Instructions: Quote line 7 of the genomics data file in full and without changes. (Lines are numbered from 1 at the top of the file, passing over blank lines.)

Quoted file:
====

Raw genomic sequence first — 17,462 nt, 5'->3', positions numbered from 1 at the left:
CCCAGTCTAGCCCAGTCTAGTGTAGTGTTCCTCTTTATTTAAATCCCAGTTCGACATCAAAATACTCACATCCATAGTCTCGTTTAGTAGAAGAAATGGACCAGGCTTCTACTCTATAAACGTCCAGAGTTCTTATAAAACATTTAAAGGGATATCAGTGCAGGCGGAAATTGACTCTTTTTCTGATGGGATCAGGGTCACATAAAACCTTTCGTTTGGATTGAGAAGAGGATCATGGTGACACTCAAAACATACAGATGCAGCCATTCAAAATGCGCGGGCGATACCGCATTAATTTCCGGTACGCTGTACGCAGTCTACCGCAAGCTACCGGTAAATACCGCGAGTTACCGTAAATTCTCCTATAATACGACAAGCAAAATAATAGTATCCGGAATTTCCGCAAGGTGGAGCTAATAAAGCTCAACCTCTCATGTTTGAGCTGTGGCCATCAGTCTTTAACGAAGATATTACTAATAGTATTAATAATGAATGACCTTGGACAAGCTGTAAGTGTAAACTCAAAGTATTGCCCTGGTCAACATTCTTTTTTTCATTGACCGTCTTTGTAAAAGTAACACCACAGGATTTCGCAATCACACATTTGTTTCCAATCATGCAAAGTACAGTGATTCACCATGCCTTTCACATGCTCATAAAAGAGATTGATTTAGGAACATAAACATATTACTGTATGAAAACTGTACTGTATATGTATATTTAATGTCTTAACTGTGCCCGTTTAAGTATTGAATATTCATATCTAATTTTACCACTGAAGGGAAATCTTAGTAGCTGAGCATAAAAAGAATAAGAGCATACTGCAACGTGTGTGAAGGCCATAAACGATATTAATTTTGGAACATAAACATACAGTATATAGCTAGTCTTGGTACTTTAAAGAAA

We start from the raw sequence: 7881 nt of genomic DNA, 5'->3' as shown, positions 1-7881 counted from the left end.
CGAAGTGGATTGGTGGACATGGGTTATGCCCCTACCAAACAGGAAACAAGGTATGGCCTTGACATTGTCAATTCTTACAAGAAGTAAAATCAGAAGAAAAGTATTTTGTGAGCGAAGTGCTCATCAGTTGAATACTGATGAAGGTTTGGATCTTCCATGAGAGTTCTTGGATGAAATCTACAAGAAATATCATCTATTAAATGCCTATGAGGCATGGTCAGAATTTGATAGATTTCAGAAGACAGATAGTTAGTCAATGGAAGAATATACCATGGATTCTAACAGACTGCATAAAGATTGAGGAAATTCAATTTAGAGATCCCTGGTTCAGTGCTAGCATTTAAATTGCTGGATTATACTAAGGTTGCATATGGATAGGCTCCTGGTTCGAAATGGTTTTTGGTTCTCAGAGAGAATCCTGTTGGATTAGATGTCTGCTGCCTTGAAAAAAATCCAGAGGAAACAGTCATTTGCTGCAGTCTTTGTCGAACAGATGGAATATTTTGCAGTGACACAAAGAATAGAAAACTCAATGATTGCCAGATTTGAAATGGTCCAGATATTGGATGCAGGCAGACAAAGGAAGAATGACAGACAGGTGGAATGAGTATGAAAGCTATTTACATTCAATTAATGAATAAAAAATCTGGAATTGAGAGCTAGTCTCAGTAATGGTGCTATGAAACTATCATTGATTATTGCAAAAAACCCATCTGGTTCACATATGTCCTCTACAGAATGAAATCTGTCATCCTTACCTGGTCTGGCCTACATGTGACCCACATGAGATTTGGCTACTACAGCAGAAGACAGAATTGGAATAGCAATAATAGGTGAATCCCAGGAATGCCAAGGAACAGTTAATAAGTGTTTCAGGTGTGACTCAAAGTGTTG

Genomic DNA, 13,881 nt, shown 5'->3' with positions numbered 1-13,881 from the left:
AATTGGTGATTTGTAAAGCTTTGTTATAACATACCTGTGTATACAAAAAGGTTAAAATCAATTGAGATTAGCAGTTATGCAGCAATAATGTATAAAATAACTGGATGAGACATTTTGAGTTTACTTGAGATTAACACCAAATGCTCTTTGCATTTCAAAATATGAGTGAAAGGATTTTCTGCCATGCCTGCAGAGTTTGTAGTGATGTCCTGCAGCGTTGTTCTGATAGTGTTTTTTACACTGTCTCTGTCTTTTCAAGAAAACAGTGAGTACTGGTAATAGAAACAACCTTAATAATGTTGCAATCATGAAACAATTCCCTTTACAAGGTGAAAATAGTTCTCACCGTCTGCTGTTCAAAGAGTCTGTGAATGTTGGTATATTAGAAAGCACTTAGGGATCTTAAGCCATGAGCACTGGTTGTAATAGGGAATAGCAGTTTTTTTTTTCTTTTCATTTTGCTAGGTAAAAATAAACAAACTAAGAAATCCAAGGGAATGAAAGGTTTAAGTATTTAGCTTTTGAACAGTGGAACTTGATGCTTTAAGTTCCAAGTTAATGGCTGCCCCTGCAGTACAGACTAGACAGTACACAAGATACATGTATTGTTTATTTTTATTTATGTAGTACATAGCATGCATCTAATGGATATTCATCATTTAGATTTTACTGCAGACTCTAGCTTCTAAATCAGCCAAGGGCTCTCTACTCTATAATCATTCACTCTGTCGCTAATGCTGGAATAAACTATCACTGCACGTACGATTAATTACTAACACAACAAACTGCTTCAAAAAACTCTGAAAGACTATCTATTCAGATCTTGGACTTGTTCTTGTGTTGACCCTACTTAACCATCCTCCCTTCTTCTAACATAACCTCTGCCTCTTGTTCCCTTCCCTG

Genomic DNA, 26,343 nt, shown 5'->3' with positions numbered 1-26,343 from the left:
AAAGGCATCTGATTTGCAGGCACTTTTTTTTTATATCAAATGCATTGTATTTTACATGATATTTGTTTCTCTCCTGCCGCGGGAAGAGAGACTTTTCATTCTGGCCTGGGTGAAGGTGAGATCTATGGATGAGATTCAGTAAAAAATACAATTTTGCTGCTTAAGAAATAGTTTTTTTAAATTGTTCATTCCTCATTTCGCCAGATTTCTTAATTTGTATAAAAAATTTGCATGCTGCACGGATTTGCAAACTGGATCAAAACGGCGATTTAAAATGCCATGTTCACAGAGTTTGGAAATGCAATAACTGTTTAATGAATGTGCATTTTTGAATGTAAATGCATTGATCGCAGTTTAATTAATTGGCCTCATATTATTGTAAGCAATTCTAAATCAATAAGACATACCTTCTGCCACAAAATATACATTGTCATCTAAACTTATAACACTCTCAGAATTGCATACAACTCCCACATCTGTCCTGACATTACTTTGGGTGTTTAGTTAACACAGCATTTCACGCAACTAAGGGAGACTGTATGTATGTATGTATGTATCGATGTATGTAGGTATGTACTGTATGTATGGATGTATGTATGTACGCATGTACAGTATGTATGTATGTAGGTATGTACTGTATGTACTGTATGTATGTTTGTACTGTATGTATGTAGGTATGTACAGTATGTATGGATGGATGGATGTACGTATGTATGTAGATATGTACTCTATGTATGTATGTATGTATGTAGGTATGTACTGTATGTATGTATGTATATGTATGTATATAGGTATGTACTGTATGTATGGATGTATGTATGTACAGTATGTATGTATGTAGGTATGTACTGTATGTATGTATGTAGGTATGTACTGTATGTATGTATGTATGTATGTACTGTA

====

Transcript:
Genomic DNA, 26,343 nt, shown 5'->3' with positions numbered 1-26,343 from the left: